But the national numbers available to the public now may be understated, according to some economists, including North Carolina State University’s Michael Walden, who serves as the William Neal Reynolds distinguished professor and extension economist. To be counted among the unemployed, a worker must be looking actively for work, which is something many people aren’t doing because of the pandemic.

Walden said the numbers are no surprise as the nation experiences a “unique recession” that caused at least 25% of the economy to shut down, Some economists estimate up to half of the economy has shut down, he said.

But the good news, he said, is that economists anticipate seeing these numbers for a short period of time as the nation is currently in the midst of its worst quarter. Some economists predict an improvement in the unemployment rate within the third and fourth quarters. Additionally, a quicker recovery is promising if a significant enough portion of the unemployed individuals are only temporarily laid off or furloughed.

Such a prediction is anticipated based on the ability for the nation to control the virus, he said, because a resurgence could mean “all bets are off” regarding a speedy economic recovery.

Another driving force in the economy’s recovery, Walden said, is consumer fear, which is a “big unknown” until it’s discovered how many people feel comfortable going out and spending money as businesses reopen. Thus, he added, it’s important for businesses to make people feel safe during this time.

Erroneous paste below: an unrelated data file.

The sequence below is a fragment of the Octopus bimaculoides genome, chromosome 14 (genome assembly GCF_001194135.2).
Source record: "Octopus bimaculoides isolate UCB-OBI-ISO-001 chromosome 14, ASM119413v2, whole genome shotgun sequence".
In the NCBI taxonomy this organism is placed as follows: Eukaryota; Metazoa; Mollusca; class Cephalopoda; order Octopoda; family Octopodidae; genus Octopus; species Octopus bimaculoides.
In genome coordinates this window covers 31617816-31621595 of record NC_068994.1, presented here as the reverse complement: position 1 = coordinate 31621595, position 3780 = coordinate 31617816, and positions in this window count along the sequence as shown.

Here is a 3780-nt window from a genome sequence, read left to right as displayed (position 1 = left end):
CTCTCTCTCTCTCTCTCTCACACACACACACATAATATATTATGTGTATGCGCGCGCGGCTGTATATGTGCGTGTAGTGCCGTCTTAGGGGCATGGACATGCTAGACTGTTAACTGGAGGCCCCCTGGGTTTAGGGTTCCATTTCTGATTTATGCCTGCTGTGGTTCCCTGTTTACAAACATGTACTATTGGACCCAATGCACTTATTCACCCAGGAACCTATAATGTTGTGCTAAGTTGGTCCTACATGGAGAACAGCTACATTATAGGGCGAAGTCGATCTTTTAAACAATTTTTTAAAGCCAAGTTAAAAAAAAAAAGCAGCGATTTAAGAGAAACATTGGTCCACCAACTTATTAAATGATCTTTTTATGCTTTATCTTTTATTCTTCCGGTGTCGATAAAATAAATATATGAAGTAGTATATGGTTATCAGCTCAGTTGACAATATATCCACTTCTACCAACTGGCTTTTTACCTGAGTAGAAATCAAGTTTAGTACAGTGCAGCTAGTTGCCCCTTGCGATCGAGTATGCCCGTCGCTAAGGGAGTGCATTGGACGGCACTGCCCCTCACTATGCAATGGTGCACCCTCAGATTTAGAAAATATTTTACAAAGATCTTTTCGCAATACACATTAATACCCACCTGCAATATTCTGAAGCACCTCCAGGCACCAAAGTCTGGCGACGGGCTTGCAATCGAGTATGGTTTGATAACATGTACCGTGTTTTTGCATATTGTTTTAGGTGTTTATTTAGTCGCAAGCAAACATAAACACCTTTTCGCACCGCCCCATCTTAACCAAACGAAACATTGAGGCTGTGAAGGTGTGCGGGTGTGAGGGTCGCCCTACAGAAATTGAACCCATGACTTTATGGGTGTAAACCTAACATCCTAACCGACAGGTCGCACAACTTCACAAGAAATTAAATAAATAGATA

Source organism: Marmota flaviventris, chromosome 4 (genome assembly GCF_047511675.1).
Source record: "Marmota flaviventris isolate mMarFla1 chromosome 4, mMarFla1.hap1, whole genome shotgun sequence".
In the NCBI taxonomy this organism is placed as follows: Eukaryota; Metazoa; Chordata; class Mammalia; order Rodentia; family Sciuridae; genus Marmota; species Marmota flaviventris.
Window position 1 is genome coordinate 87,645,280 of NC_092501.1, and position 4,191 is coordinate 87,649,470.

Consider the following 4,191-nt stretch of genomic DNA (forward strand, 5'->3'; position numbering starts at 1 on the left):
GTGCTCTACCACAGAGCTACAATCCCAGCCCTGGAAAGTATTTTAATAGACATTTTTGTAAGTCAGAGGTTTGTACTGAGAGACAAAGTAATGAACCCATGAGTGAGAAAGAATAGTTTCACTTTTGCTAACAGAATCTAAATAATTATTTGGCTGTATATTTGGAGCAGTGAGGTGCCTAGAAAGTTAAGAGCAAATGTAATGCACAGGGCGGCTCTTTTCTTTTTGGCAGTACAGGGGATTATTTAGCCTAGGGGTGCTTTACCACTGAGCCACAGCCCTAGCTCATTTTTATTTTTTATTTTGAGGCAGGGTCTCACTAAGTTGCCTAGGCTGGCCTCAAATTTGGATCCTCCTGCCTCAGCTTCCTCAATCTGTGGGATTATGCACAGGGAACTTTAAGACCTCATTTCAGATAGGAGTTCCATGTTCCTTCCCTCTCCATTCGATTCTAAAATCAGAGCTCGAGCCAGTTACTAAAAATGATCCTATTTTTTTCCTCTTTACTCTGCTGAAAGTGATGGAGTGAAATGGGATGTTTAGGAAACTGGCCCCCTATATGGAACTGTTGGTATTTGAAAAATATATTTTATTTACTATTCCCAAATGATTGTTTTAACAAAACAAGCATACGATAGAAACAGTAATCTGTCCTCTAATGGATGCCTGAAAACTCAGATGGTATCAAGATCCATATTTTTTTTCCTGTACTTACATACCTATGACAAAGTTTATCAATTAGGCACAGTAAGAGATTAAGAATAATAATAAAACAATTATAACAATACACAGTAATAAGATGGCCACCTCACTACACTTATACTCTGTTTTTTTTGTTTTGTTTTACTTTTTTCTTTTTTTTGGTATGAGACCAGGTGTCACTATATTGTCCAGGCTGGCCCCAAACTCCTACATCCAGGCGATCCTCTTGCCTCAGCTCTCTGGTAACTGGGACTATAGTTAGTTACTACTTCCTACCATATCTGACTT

Walden said it will take both advancement in medical technology, such as a vaccine, as well as adequate caution to allow people to feel safe and begin stimulating the economy again.

Part of the consumer fear drives the possibility that some people are currently staying out of work to collect unemployment benefits until the end of July, as an additional $600 week was authorized for those individuals by the CARES Act.

Nonetheless, Rowan Economic Development Commission President Rod Crider is “hopeful” that people want to get back to work in the county. Crider said the commission is anticipating local consumers may have some “pent-up demand” as people have resorted to online shopping since businesses had to restrict in-person transactions.